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SMS - Safety Audits
By Mike Speidel
Unless you have been living under a rock for the last several years, you've heard about
the imminent implementation of SMS into aviation in the US. For the small percentage of you who have just
reemerged from your favorite rock; let's get you up to speed. Safety Management Systems, or SMS, is a
systematic method-based approach to identify and assess risk within an organization. In this case, the US
aviation industry will undergo an integration of current culture with new SMS procedures in the interest
of ultimately creating the safest environment possible.
In 2007, while under your rock, you missed the FAA releasing an Introduction to SMS
which announced the philosophy associated with the new SMS directive. In it, concepts including safety
audits, gap analysis, risk assessments and training are part of the new SMS lifecycle. Over the course of
2011, I will be discussing each concept as they relate to an airfield marking system within an SMS. This
article focuses on the safety audit, one of the initial components of an SMS lifecycle, and why it is
critical that marking systems receive a specific safety audit.
It's such an ugly word... audit. It conjures up images of the IRS knocking on
your door and turning your once happy life into a nightmare. However, in this context it isn't nearly as evil.
Instead, the purpose of a safety audit is to evaluate current processes, report the findings and make informed
decisions to maximize effectiveness and consequently, safety. It's simply a tool designed to identify hazards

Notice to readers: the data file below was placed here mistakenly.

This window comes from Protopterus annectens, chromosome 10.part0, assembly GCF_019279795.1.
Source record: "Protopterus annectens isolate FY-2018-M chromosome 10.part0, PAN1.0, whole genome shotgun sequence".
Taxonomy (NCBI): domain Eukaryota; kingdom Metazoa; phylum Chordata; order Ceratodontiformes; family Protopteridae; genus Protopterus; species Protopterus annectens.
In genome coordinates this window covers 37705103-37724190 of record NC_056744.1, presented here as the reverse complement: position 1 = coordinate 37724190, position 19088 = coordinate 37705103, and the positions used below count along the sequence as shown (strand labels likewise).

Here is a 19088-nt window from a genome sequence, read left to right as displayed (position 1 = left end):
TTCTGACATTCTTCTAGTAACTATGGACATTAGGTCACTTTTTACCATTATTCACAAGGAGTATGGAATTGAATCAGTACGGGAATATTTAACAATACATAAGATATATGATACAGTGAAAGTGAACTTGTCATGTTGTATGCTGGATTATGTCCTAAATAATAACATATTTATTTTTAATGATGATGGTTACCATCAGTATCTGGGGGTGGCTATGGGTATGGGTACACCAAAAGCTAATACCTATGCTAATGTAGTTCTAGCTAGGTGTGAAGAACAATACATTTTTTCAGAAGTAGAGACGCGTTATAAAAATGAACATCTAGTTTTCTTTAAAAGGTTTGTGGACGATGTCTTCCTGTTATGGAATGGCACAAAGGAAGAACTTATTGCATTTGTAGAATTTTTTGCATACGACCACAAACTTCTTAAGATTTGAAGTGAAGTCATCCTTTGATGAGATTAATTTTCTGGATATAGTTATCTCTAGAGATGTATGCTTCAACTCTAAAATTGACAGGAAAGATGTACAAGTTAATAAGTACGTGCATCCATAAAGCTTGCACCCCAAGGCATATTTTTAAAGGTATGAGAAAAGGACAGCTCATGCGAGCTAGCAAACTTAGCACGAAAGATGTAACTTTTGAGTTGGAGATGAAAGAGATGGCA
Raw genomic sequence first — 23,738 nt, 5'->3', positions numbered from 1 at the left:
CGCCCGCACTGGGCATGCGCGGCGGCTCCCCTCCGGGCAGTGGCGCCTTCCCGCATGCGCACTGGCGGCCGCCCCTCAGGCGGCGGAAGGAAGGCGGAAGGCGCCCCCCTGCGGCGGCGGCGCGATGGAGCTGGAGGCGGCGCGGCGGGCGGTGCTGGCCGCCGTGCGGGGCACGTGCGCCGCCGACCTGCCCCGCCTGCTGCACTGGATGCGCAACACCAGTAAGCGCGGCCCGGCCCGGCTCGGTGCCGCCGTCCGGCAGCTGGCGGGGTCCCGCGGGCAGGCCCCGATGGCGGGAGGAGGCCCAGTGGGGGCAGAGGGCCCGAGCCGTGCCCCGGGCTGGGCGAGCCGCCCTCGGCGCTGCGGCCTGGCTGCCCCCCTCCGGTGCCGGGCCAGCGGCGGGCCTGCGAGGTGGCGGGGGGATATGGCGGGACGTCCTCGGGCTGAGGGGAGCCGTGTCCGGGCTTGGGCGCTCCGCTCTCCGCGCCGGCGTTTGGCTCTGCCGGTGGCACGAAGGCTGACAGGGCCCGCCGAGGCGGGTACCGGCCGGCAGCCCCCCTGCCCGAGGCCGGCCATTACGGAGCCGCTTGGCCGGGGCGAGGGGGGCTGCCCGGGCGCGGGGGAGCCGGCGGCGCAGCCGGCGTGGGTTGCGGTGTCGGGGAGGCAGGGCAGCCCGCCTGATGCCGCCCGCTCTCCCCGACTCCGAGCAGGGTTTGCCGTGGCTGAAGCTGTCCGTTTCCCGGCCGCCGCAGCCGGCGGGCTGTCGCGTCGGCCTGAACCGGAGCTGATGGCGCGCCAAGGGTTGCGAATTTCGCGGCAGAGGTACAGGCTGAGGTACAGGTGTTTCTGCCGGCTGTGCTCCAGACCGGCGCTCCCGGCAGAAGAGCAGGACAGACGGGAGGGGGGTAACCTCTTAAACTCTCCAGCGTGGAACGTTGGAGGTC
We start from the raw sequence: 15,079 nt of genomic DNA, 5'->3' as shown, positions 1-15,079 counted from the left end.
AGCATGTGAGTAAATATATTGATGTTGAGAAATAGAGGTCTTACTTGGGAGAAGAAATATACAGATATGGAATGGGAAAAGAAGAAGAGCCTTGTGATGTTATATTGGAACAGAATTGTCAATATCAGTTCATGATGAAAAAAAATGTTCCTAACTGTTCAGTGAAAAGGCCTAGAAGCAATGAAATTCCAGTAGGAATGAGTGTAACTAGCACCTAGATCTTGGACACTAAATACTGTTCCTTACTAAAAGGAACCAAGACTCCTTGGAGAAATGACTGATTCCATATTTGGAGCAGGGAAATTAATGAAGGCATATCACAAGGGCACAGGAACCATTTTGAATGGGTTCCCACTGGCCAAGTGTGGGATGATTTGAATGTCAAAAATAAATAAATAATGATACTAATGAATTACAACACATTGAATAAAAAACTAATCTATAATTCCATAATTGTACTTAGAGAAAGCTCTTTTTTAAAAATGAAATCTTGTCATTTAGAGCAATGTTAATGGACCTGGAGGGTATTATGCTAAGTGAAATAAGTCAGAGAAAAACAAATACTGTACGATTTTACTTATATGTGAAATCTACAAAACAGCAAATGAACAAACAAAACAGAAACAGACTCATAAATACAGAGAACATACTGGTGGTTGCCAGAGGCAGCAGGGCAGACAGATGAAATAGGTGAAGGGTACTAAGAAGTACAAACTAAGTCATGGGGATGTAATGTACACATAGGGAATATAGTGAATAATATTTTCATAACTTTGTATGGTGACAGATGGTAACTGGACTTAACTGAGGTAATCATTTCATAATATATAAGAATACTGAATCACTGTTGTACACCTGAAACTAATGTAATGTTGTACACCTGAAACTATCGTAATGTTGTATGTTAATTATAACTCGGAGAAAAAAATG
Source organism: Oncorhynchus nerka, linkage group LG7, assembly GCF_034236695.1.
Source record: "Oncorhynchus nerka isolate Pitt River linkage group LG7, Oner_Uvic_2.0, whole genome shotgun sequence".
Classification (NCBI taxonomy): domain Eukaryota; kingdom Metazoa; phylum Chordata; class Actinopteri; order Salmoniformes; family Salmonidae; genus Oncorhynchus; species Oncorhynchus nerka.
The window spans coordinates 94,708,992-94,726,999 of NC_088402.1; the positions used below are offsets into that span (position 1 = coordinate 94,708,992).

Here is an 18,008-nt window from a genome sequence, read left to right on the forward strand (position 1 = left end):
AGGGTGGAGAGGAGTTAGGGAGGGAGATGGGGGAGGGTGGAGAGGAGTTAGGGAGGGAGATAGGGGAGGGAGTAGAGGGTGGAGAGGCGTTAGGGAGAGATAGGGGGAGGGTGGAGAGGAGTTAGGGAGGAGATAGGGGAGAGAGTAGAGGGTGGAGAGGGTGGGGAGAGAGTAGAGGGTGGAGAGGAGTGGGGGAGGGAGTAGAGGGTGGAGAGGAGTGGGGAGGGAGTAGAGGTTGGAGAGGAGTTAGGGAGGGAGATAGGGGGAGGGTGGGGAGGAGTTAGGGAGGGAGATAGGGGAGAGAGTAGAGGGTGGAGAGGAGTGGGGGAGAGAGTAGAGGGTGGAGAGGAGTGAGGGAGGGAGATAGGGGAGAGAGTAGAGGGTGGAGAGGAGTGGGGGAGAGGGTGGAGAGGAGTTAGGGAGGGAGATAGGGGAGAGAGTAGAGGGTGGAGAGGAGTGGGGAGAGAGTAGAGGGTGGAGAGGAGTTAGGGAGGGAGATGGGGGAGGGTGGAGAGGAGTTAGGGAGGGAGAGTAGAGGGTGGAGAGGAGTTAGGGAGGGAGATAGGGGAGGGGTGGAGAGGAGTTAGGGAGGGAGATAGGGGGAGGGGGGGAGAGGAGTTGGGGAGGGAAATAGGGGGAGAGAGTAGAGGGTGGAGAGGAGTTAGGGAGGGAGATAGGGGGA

to safety in order to define and mitigate risk.
As marking specialists, Sightline is very concerned with the current state of our nation's
airfield markings. We're losing sleep over it; and if you know me, you know I like my sleep! When we perform
airfield marking audits for our clients, we look at several factors that make up a marking's overall
effectiveness. Location, dimension, alignment and accuracy in general are important, but there are several other
components to consider to adequately audit marking performance.
For example, a marking in proper position, within dimension and alignment tolerances may be
considered as a functional marking. If that same marking is not conspicuous during low visibility or is potential
FOD; it is a hazard. Based on my experiences, airports of every size are littered with these hazards. When
developing safety audits, be sure not only to include airfield markings as a separate audit and define which
marking characteristics will be evaluated.
Or you can outsource! Sightline's systematic approach to auditing markings (Marking Condition
Index©) is already being used by airports all over the nation. We not only evaluate current conditions for
functionality, we also provide solutions in the form of multi-year maintenance plans, equipment procurement,
material selection, training or whatever you need. Sightline will convince you that audit isn't always such an
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